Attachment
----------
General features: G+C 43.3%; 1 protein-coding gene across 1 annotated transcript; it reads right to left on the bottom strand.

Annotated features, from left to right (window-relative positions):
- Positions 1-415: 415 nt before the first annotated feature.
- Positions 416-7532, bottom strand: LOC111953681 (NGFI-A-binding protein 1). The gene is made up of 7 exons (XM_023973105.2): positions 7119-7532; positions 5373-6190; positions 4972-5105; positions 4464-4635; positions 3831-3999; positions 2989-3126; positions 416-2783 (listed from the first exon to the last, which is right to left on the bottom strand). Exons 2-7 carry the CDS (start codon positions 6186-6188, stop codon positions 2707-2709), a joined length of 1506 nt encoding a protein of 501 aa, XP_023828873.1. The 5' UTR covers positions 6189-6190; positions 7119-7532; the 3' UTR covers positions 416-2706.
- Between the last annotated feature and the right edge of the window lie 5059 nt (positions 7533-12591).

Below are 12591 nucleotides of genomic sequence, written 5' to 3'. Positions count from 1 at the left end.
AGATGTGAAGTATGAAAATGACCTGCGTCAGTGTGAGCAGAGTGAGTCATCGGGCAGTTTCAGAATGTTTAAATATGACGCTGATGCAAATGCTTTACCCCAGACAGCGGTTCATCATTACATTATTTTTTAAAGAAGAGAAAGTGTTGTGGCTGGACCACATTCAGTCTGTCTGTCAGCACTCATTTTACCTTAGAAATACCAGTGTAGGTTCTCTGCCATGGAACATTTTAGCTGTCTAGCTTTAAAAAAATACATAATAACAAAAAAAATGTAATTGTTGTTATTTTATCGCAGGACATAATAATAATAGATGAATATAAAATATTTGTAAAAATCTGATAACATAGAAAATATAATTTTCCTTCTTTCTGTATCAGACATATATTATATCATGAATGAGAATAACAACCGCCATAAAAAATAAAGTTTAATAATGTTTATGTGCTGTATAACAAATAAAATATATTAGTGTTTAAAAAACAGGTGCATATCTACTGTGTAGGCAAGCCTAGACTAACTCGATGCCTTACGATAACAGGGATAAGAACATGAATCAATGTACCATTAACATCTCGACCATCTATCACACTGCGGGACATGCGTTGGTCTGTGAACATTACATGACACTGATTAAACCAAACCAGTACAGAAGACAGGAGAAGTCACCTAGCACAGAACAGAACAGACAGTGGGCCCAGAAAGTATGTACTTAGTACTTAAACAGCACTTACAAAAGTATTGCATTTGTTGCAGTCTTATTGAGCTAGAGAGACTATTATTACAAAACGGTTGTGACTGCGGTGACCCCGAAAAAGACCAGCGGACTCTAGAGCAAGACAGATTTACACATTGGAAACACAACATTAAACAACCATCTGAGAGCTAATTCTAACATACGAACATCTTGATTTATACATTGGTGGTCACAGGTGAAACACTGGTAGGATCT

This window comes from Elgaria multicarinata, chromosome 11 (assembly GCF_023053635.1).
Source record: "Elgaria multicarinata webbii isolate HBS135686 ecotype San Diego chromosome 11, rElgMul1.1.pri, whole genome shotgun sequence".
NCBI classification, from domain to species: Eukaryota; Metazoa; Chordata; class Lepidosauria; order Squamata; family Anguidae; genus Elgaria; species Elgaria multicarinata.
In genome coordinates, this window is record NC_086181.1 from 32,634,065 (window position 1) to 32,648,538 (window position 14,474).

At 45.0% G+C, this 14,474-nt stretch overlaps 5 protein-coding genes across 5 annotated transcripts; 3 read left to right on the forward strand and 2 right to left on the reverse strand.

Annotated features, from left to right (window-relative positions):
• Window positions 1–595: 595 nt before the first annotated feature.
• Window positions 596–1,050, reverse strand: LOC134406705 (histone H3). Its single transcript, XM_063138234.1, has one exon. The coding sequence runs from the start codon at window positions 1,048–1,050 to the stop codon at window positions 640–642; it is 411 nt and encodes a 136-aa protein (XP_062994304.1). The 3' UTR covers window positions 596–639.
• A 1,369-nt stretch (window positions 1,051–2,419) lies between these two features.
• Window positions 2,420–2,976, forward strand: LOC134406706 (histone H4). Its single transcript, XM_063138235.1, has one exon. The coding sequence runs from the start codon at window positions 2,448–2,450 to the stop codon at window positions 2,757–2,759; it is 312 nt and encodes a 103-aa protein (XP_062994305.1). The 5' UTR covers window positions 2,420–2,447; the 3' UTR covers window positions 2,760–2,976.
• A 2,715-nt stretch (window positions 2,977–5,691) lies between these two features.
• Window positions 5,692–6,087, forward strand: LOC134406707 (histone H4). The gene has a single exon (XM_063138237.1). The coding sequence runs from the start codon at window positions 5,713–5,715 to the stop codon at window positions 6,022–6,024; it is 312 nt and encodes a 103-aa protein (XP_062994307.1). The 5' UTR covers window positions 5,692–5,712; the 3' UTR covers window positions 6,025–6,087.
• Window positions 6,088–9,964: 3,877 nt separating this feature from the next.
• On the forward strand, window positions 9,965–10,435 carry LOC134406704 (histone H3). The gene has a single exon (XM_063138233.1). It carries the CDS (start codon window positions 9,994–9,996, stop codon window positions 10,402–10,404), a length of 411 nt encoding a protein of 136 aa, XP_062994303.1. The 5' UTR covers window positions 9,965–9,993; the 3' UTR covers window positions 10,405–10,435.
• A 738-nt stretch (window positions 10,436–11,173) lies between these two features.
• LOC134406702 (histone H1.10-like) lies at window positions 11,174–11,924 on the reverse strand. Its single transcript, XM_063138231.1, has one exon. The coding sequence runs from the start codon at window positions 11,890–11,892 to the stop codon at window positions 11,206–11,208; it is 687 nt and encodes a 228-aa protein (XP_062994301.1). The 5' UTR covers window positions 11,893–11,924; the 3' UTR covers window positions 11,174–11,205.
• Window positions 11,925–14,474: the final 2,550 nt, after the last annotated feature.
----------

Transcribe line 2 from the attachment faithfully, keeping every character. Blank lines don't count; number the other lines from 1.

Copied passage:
Annotated features, from left to right (window-relative positions):